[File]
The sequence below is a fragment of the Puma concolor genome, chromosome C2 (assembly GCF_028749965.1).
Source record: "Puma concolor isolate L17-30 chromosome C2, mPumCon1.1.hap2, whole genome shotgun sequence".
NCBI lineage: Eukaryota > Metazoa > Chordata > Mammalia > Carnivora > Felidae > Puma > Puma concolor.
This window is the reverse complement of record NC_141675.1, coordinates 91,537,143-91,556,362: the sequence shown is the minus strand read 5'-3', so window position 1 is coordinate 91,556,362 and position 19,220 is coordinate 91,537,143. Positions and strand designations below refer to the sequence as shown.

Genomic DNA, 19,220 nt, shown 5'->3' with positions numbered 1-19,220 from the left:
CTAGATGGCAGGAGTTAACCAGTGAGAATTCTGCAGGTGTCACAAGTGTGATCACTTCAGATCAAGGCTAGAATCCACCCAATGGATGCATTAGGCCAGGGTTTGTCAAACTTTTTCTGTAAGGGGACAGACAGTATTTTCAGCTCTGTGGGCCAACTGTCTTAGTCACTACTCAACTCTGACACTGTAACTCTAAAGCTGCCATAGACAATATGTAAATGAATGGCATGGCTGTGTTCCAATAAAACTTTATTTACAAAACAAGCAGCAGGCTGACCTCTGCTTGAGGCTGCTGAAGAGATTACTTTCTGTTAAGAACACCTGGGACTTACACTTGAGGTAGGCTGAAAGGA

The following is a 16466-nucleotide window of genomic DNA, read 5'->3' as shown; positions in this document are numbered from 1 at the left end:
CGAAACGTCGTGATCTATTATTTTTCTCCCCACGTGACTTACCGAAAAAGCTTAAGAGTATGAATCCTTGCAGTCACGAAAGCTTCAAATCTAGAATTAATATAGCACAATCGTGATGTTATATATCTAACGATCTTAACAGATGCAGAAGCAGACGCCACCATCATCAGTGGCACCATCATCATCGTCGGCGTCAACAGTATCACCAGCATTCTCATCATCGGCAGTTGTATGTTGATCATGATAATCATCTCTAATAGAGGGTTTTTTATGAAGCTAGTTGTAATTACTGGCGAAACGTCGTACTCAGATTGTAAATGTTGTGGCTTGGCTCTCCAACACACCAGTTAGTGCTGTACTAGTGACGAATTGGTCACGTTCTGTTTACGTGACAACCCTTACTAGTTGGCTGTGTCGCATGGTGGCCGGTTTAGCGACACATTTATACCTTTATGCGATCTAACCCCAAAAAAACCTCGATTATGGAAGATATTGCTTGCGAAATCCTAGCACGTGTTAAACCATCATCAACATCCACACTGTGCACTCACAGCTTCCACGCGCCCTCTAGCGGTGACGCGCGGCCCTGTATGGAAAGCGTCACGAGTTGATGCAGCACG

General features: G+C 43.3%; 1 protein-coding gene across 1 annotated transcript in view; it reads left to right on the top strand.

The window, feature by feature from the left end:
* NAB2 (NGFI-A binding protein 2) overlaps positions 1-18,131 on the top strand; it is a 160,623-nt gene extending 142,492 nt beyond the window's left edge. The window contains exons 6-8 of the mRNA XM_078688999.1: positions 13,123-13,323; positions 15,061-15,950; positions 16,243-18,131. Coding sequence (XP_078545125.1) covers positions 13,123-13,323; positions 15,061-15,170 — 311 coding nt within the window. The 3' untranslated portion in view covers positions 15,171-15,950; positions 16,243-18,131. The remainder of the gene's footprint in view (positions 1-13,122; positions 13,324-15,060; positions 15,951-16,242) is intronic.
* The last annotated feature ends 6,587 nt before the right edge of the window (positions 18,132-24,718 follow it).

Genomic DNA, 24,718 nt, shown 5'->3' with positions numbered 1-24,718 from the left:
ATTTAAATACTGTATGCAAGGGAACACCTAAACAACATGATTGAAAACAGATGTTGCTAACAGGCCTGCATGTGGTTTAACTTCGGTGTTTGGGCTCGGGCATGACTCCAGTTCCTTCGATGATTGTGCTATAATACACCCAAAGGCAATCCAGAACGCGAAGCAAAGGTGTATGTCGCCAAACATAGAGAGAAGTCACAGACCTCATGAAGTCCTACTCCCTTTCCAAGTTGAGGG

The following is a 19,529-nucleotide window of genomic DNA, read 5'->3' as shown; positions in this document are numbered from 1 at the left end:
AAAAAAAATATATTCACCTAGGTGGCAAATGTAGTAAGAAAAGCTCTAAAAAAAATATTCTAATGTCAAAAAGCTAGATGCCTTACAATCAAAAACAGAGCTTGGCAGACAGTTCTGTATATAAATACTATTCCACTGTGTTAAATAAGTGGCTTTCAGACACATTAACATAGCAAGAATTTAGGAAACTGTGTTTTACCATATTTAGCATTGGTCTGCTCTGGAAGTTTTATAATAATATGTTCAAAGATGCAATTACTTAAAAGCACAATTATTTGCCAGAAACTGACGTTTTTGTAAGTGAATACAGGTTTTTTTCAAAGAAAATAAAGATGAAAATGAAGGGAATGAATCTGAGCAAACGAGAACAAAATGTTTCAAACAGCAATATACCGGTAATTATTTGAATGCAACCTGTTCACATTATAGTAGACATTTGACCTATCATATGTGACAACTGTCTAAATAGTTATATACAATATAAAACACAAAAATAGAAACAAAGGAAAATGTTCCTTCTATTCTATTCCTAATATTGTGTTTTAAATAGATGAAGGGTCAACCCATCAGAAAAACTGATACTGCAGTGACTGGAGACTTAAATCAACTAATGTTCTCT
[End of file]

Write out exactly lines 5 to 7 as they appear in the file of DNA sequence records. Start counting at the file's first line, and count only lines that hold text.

Genomic DNA, 19,220 nt, shown 5'->3' with positions numbered 1-19,220 from the left:
CTAGATGGCAGGAGTTAACCAGTGAGAATTCTGCAGGTGTCACAAGTGTGATCACTTCAGATCAAGGCTAGAATCCACCCAATGGATGCATTAGGCCAGGGTTTGTCAAACTTTTTCTGTAAGGGGACAGACAGTATTTTCAGCTCTGTGGGCCAACTGTCTTAGTCACTACTCAACTCTGACACTGTAACTCTAAAGCTGCCATAGACAATATGTAAATGAATGGCATGGCTGTGTTCCAATAAAACTTTATTTACAAAACAAGCAGCAGGCTGACCTCTGCTTGAGGCTGCTGAAGAGATTACTTTCTGTTAAGAACACCTGGGACTTACACTTGAGGTAGGCTGAAAGGA

The following is a 16466-nucleotide window of genomic DNA, read 5'->3' as shown; positions in this document are numbered from 1 at the left end: